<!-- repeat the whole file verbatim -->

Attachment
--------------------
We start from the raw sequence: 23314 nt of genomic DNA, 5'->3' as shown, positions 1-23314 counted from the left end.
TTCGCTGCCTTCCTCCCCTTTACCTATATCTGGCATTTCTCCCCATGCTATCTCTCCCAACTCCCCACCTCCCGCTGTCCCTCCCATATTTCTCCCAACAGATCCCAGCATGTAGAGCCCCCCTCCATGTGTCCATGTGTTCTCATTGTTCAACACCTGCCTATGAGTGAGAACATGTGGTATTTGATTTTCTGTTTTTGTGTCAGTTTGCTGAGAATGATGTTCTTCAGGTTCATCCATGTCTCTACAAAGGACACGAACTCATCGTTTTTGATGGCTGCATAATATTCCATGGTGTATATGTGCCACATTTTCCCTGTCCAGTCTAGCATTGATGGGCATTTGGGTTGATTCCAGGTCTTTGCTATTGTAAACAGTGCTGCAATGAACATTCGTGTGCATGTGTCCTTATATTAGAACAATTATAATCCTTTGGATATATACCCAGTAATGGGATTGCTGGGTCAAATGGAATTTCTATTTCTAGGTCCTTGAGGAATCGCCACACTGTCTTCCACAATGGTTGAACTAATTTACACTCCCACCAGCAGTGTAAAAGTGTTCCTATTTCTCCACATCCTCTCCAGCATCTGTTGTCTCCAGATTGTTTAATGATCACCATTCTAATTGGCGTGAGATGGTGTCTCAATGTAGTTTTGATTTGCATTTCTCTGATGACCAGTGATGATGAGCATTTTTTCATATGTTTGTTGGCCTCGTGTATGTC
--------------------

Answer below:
We start from the raw sequence: 23314 nt of genomic DNA, 5'->3' as shown, positions 1-23314 counted from the left end.
TTCGCTGCCTTCCTCCCCTTTACCTATATCTGGCATTTCTCCCCATGCTATCTCTCCCAACTCCCCACCTCCCGCTGTCCCTCCCATATTTCTCCCAACAGATCCCAGCATGTAGAGCCCCCCTCCATGTGTCCATGTGTTCTCATTGTTCAACACCTGCCTATGAGTGAGAACATGTGGTATTTGATTTTCTGTTTTTGTGTCAGTTTGCTGAGAATGATGTTCTTCAGGTTCATCCATGTCTCTACAAAGGACACGAACTCATCGTTTTTGATGGCTGCATAATATTCCATGGTGTATATGTGCCACATTTTCCCTGTCCAGTCTAGCATTGATGGGCATTTGGGTTGATTCCAGGTCTTTGCTATTGTAAACAGTGCTGCAATGAACATTCGTGTGCATGTGTCCTTATATTAGAACAATTATAATCCTTTGGATATATACCCAGTAATGGGATTGCTGGGTCAAATGGAATTTCTATTTCTAGGTCCTTGAGGAATCGCCACACTGTCTTCCACAATGGTTGAACTAATTTACACTCCCACCAGCAGTGTAAAAGTGTTCCTATTTCTCCACATCCTCTCCAGCATCTGTTGTCTCCAGATTGTTTAATGATCACCATTCTAATTGGCGTGAGATGGTGTCTCAATGTAGTTTTGATTTGCATTTCTCTGATGACCAGTGATGATGAGCATTTTTTCATATGTTTGTTGGCCTCGTGTATGTC